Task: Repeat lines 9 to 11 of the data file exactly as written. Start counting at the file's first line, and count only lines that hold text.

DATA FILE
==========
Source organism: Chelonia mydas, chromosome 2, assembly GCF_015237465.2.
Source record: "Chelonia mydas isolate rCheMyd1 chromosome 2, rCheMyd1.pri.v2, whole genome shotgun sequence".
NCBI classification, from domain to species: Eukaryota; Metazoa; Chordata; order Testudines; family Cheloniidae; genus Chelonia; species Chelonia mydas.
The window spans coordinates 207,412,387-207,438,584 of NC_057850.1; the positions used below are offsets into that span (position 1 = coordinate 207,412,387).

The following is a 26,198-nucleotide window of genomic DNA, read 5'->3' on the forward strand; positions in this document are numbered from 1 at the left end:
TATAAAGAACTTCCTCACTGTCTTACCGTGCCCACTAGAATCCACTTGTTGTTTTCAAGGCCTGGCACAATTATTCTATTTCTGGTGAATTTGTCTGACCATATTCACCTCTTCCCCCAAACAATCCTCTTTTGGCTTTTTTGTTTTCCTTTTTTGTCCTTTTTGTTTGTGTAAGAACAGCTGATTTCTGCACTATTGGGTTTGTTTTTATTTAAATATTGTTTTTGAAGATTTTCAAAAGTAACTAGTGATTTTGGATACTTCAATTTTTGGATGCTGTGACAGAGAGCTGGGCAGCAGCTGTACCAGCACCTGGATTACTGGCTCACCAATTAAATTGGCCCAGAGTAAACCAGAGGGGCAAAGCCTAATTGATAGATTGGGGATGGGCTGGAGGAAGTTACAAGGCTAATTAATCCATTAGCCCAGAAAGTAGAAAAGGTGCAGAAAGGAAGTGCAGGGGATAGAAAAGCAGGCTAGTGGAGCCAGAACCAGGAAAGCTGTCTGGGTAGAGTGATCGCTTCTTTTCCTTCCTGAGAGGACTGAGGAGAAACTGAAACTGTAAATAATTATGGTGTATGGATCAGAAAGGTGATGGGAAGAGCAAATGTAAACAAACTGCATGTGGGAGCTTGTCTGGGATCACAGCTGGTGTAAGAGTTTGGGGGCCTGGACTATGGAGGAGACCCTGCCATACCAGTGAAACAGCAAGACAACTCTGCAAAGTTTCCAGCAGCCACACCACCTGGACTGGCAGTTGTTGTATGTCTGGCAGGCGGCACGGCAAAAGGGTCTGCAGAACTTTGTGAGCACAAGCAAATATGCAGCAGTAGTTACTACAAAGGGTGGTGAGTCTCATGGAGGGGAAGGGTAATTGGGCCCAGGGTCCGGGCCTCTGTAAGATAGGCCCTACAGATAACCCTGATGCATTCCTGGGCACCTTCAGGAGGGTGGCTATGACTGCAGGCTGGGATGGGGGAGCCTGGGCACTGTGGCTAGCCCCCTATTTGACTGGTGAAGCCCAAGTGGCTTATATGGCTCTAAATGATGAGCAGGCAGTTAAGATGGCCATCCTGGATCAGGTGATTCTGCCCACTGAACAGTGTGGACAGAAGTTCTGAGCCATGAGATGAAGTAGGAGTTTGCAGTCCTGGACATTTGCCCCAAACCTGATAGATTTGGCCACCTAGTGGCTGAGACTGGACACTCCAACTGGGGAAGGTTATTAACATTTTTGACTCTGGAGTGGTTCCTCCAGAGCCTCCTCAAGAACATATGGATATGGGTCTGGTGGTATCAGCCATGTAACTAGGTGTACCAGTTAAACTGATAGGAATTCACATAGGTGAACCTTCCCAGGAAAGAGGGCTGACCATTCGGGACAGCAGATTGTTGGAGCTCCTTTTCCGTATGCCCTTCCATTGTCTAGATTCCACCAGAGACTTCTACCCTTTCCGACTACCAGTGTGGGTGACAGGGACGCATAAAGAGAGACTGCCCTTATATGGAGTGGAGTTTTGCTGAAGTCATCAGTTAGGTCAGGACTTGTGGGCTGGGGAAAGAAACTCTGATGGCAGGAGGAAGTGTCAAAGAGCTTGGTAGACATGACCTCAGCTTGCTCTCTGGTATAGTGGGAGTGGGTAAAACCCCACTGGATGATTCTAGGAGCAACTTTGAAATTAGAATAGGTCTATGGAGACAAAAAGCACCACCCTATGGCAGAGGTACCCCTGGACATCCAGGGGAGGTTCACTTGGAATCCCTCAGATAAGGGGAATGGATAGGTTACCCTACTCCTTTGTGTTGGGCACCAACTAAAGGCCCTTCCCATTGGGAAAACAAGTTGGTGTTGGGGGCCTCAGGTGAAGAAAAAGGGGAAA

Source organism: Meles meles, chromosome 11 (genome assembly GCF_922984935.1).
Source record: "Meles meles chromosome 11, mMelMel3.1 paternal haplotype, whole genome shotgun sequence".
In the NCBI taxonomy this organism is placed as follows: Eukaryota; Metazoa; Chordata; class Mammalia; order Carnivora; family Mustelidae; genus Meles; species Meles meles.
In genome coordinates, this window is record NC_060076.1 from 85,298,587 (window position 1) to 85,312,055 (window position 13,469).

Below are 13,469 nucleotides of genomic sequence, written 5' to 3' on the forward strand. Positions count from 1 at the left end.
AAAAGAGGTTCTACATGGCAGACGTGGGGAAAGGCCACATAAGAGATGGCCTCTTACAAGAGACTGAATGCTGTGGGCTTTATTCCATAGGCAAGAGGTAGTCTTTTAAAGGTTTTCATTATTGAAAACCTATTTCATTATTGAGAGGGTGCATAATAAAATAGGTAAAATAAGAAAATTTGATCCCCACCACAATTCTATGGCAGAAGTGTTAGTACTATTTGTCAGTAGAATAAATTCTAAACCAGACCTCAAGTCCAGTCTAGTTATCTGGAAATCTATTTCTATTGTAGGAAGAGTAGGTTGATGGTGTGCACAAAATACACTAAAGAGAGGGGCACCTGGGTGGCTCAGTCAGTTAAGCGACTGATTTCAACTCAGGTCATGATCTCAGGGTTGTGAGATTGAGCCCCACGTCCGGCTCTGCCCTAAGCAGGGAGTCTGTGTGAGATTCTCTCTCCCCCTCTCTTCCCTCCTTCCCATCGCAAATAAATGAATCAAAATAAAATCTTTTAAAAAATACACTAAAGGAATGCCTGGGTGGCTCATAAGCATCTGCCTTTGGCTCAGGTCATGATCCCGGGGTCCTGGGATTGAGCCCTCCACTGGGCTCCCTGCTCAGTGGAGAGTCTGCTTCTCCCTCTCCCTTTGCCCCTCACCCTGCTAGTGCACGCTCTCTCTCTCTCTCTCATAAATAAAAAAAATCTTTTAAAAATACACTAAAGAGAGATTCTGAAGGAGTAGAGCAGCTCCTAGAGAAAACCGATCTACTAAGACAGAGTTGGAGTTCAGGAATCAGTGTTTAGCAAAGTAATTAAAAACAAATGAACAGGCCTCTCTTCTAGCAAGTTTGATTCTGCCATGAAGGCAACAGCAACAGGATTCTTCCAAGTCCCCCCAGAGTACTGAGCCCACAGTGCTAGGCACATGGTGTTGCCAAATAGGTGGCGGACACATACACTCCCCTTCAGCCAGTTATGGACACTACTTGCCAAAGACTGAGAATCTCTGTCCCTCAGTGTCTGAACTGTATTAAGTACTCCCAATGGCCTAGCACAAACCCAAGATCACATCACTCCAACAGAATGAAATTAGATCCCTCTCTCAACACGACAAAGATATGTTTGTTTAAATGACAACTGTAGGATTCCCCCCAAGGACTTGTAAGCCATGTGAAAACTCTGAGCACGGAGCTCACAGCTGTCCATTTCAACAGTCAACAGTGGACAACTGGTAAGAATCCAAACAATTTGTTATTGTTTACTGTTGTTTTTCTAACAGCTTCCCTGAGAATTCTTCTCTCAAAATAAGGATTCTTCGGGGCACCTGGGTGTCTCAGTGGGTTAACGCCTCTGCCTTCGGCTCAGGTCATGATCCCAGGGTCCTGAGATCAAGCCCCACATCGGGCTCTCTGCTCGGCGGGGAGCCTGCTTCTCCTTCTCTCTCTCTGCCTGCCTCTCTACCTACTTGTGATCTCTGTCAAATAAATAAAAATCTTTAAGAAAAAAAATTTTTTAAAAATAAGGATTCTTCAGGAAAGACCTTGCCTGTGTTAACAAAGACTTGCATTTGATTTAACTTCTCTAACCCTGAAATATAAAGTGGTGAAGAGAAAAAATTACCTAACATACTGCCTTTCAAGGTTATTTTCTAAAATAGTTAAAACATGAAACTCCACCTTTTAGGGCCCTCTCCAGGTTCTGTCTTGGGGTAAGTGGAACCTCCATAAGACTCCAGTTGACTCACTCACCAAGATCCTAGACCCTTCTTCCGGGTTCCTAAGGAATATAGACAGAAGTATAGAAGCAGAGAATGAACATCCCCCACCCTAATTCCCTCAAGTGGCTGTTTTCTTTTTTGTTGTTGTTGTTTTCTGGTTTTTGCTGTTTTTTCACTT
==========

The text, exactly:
In the NCBI taxonomy this organism is placed as follows: Eukaryota; Metazoa; Chordata; class Mammalia; order Carnivora; family Mustelidae; genus Meles; species Meles meles.
In genome coordinates, this window is record NC_060076.1 from 85,298,587 (window position 1) to 85,312,055 (window position 13,469).

Below are 13,469 nucleotides of genomic sequence, written 5' to 3' on the forward strand. Positions count from 1 at the left end.